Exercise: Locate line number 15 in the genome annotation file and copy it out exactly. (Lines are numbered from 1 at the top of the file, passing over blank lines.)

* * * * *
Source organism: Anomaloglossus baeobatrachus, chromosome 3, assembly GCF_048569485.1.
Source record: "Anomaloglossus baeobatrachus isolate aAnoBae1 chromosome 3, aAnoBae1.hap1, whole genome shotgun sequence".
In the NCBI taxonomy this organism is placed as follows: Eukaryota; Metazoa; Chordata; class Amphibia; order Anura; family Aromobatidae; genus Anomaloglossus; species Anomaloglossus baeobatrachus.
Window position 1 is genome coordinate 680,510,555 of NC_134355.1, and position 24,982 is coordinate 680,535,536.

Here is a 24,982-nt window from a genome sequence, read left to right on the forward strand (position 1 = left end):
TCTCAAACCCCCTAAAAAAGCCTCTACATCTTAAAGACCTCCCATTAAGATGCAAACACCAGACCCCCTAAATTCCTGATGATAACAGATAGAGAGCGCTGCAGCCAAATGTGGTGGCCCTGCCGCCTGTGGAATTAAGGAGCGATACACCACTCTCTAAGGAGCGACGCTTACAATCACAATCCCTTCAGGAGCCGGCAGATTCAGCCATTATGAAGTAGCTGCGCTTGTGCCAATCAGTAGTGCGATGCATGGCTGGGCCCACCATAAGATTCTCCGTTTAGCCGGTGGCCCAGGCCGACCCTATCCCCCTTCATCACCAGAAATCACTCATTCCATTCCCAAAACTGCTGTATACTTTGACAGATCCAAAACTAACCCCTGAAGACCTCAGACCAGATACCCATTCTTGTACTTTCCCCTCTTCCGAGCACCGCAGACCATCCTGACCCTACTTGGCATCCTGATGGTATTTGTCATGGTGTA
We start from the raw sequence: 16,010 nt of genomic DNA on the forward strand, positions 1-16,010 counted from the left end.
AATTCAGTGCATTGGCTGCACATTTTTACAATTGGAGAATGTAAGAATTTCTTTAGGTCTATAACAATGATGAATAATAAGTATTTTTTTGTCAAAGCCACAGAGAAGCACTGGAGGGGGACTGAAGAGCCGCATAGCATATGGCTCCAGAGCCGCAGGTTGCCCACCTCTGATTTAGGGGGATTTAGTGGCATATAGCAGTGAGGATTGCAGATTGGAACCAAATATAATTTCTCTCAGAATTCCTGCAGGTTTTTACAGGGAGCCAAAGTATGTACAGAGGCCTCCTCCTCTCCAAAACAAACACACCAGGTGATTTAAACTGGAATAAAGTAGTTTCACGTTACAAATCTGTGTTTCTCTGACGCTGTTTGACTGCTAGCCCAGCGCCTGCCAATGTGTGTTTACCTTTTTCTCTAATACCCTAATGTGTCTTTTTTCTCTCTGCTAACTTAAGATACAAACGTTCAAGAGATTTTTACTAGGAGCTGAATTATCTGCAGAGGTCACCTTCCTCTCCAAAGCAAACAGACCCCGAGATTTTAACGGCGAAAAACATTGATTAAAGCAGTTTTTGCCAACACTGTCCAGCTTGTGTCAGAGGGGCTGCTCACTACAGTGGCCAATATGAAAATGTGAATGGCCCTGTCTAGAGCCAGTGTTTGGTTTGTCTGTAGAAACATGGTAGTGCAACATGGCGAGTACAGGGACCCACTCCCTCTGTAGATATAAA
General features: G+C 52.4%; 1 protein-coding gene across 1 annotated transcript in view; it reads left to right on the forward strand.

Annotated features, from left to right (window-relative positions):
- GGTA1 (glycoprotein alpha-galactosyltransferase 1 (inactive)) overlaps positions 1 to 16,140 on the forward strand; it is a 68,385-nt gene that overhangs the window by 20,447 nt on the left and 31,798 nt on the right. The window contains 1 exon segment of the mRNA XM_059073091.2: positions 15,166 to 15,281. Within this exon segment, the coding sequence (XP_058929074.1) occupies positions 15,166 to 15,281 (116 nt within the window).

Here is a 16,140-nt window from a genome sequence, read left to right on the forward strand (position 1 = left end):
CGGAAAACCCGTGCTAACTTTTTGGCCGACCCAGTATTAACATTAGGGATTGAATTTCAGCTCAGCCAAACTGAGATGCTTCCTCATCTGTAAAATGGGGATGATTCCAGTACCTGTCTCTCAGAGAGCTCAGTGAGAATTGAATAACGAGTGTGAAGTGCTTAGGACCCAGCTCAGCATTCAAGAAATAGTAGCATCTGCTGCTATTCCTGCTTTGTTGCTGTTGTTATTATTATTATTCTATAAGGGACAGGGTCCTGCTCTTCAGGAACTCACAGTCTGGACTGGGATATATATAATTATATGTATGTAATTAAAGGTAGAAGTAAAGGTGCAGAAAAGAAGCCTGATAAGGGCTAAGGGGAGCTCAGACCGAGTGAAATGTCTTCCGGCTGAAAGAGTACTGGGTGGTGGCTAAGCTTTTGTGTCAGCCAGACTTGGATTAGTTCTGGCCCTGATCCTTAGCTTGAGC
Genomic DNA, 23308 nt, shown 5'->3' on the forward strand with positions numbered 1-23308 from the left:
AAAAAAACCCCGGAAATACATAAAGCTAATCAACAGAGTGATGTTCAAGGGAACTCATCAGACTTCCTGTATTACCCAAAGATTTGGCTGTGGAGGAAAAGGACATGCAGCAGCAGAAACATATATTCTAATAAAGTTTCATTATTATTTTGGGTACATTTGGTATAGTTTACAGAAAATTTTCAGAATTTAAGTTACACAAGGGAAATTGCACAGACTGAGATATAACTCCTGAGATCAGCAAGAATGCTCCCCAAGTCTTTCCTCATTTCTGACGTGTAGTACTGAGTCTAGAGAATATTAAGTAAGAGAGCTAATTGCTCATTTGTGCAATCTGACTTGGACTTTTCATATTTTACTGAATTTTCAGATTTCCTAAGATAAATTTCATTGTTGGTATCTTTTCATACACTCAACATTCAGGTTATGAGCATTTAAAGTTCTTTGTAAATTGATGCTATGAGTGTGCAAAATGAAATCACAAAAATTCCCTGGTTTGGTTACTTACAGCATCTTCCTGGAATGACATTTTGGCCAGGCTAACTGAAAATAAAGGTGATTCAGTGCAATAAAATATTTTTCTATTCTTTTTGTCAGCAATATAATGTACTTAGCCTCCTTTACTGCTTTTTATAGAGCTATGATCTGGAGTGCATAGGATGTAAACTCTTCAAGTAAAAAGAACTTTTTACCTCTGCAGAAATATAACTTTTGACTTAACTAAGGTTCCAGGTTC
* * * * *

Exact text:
AAAAAAACCCCGGAAATACATAAAGCTAATCAACAGAGTGATGTTCAAGGGAACTCATCAGACTTCCTGTATTACCCAAAGATTTGGCTGTGGAGGAAAAGGACATGCAGCAGCAGAAACATATATTCTAATAAAGTTTCATTATTATTTTGGGTACATTTGGTATAGTTTACAGAAAATTTTCAGAATTTAAGTTACACAAGGGAAATTGCACAGACTGAGATATAACTCCTGAGATCAGCAAGAATGCTCCCCAAGTCTTTCCTCATTTCTGACGTGTAGTACTGAGTCTAGAGAATATTAAGTAAGAGAGCTAATTGCTCATTTGTGCAATCTGACTTGGACTTTTCATATTTTACTGAATTTTCAGATTTCCTAAGATAAATTTCATTGTTGGTATCTTTTCATACACTCAACATTCAGGTTATGAGCATTTAAAGTTCTTTGTAAATTGATGCTATGAGTGTGCAAAATGAAATCACAAAAATTCCCTGGTTTGGTTACTTACAGCATCTTCCTGGAATGACATTTTGGCCAGGCTAACTGAAAATAAAGGTGATTCAGTGCAATAAAATATTTTTCTATTCTTTTTGTCAGCAATATAATGTACTTAGCCTCCTTTACTGCTTTTTATAGAGCTATGATCTGGAGTGCATAGGATGTAAACTCTTCAAGTAAAAAGAACTTTTTACCTCTGCAGAAATATAACTTTTGACTTAACTAAGGTTCCAGGTTC